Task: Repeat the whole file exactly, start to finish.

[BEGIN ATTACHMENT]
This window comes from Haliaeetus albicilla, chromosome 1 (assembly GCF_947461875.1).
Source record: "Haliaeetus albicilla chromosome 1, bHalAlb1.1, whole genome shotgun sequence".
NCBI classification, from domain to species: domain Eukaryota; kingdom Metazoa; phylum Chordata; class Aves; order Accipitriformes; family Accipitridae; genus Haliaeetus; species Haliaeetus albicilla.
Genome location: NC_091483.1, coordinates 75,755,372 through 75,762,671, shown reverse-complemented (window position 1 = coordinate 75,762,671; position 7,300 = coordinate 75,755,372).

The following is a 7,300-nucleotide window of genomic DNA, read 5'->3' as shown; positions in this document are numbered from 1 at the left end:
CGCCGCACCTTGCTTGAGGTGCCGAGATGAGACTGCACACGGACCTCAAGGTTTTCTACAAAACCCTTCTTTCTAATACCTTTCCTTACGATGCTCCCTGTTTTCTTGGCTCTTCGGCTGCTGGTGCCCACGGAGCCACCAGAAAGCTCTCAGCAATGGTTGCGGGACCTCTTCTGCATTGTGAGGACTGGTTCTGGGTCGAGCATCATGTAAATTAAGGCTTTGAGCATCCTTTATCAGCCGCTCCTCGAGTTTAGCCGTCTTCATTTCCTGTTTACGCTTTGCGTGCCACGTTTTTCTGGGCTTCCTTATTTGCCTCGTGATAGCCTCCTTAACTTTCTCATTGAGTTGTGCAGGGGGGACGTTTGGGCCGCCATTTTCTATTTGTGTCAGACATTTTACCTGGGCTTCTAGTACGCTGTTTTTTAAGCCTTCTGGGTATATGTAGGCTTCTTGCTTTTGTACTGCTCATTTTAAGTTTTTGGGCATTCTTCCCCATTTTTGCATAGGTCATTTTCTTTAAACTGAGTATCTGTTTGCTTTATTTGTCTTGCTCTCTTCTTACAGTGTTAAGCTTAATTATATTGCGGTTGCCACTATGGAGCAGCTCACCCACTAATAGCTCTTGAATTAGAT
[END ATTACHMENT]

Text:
This window comes from Haliaeetus albicilla, chromosome 1 (assembly GCF_947461875.1).
Source record: "Haliaeetus albicilla chromosome 1, bHalAlb1.1, whole genome shotgun sequence".
NCBI classification, from domain to species: domain Eukaryota; kingdom Metazoa; phylum Chordata; class Aves; order Accipitriformes; family Accipitridae; genus Haliaeetus; species Haliaeetus albicilla.
Genome location: NC_091483.1, coordinates 75,755,372 through 75,762,671, shown reverse-complemented (window position 1 = coordinate 75,762,671; position 7,300 = coordinate 75,755,372).

The following is a 7,300-nucleotide window of genomic DNA, read 5'->3' as shown; positions in this document are numbered from 1 at the left end:
CGCCGCACCTTGCTTGAGGTGCCGAGATGAGACTGCACACGGACCTCAAGGTTTTCTACAAAACCCTTCTTTCTAATACCTTTCCTTACGATGCTCCCTGTTTTCTTGGCTCTTCGGCTGCTGGTGCCCACGGAGCCACCAGAAAGCTCTCAGCAATGGTTGCGGGACCTCTTCTGCATTGTGAGGACTGGTTCTGGGTCGAGCATCATGTAAATTAAGGCTTTGAGCATCCTTTATCAGCCGCTCCTCGAGTTTAGCCGTCTTCATTTCCTGTTTACGCTTTGCGTGCCACGTTTTTCTGGGCTTCCTTATTTGCCTCGTGATAGCCTCCTTAACTTTCTCATTGAGTTGTGCAGGGGGGACGTTTGGGCCGCCATTTTCTATTTGTGTCAGACATTTTACCTGGGCTTCTAGTACGCTGTTTTTTAAGCCTTCTGGGTATATGTAGGCTTCTTGCTTTTGTACTGCTCATTTTAAGTTTTTGGGCATTCTTCCCCATTTTTGCATAGGTCATTTTCTTTAAACTGAGTATCTGTTTGCTTTATTTGTCTTGCTCTCTTCTTACAGTGTTAAGCTTAATTATATTGCGGTTGCCACTATGGAGCAGCTCACCCACTAATAGCTCTTGAATTAGAT